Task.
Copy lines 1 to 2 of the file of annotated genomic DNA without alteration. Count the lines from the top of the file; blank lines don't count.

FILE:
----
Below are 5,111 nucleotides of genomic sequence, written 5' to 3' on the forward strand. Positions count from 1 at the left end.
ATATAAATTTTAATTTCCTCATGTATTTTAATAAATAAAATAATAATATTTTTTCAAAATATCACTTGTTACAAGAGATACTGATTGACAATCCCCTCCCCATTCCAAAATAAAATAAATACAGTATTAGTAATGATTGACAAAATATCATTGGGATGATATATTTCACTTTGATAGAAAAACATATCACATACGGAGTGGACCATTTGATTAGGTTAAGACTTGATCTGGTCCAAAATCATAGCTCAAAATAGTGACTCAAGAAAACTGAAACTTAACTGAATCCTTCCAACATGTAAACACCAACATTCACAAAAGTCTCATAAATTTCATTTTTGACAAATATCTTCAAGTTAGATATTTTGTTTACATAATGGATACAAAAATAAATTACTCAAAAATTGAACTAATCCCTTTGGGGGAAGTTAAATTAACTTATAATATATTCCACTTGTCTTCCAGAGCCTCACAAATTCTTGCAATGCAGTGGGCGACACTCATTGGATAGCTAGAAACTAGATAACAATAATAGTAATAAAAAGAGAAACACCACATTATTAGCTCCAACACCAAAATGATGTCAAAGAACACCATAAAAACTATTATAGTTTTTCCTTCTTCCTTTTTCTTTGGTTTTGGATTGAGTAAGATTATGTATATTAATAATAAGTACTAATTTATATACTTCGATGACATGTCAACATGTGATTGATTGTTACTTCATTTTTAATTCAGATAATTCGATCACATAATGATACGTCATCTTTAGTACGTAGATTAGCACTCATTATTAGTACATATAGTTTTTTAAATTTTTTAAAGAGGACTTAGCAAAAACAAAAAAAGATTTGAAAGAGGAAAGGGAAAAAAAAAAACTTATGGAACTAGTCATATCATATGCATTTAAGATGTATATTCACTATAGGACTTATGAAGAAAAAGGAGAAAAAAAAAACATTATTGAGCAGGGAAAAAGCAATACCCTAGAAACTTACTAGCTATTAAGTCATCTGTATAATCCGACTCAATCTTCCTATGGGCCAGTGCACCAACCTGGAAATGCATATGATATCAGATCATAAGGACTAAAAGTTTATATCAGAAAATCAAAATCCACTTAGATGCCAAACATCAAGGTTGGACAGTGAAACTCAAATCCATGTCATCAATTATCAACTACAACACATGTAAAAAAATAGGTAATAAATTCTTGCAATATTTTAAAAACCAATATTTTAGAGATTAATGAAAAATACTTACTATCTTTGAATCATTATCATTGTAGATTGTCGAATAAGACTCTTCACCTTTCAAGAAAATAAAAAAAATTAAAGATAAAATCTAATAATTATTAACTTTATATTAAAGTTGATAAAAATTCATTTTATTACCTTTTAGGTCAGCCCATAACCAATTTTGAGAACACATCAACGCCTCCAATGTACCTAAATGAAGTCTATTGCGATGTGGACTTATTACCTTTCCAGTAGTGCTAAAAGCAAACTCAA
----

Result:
Below are 5,111 nucleotides of genomic sequence, written 5' to 3' on the forward strand. Positions count from 1 at the left end.
ATATAAATTTTAATTTCCTCATGTATTTTAATAAATAAAATAATAATATTTTTTCAAAATATCACTTGTTACAAGAGATACTGATTGACAATCCCCTCCCCATTCCAAAATAAAATAAATACAGTATTAGTAATGATTGACAAAATATCATTGGGATGATATATTTCACTTTGATAGAAAAACATATCACATACGGAGTGGACCATTTGATTAGGTTAAGACTTGATCTGGTCCAAAATCATAGCTCAAAATAGTGACTCAAGAAAACTGAAACTTAACTGAATCCTTCCAACATGTAAACACCAACATTCACAAAAGTCTCATAAATTTCATTTTTGACAAATATCTTCAAGTTAGATATTTTGTTTACATAATGGATACAAAAATAAATTACTCAAAAATTGAACTAATCCCTTTGGGGGAAGTTAAATTAACTTATAATATATTCCACTTGTCTTCCAGAGCCTCACAAATTCTTGCAATGCAGTGGGCGACACTCATTGGATAGCTAGAAACTAGATAACAATAATAGTAATAAAAAGAGAAACACCACATTATTAGCTCCAACACCAAAATGATGTCAAAGAACACCATAAAAACTATTATAGTTTTTCCTTCTTCCTTTTTCTTTGGTTTTGGATTGAGTAAGATTATGTATATTAATAATAAGTACTAATTTATATACTTCGATGACATGTCAACATGTGATTGATTGTTACTTCATTTTTAATTCAGATAATTCGATCACATAATGATACGTCATCTTTAGTACGTAGATTAGCACTCATTATTAGTACATATAGTTTTTTAAATTTTTTAAAGAGGACTTAGCAAAAACAAAAAAAGATTTGAAAGAGGAAAGGGAAAAAAAAAAACTTATGGAACTAGTCATATCATATGCATTTAAGATGTATATTCACTATAGGACTTATGAAGAAAAAGGAGAAAAAAAAAACATTATTGAGCAGGGAAAAAGCAATACCCTAGAAACTTACTAGCTATTAAGTCATCTGTATAATCCGACTCAATCTTCCTATGGGCCAGTGCACCAACCTGGAAATGCATATGATATCAGATCATAAGGACTAAAAGTTTATATCAGAAAATCAAAATCCACTTAGATGCCAAACATCAAGGTTGGACAGTGAAACTCAAATCCATGTCATCAATTATCAACTACAACACATGTAAAAAAATAGGTAATAAATTCTTGCAATATTTTAAAAACCAATATTTTAGAGATTAATGAAAAATACTTACTATCTTTGAATCATTATCATTGTAGATTGTCGAATAAGACTCTTCACCTTTCAAGAAAATAAAAAAAATTAAAGATAAAATCTAATAATTATTAACTTTATATTAAAGTTGATAAAAATTCATTTTATTACCTTTTAGGTCAGCCCATAACCAATTTTGAGAACACATCAACGCCTCCAATGTACCTAAATGAAGTCTATTGCGATGTGGACTTATTACCTTTCCAGTAGTGCTAAAAGCAAACTCAA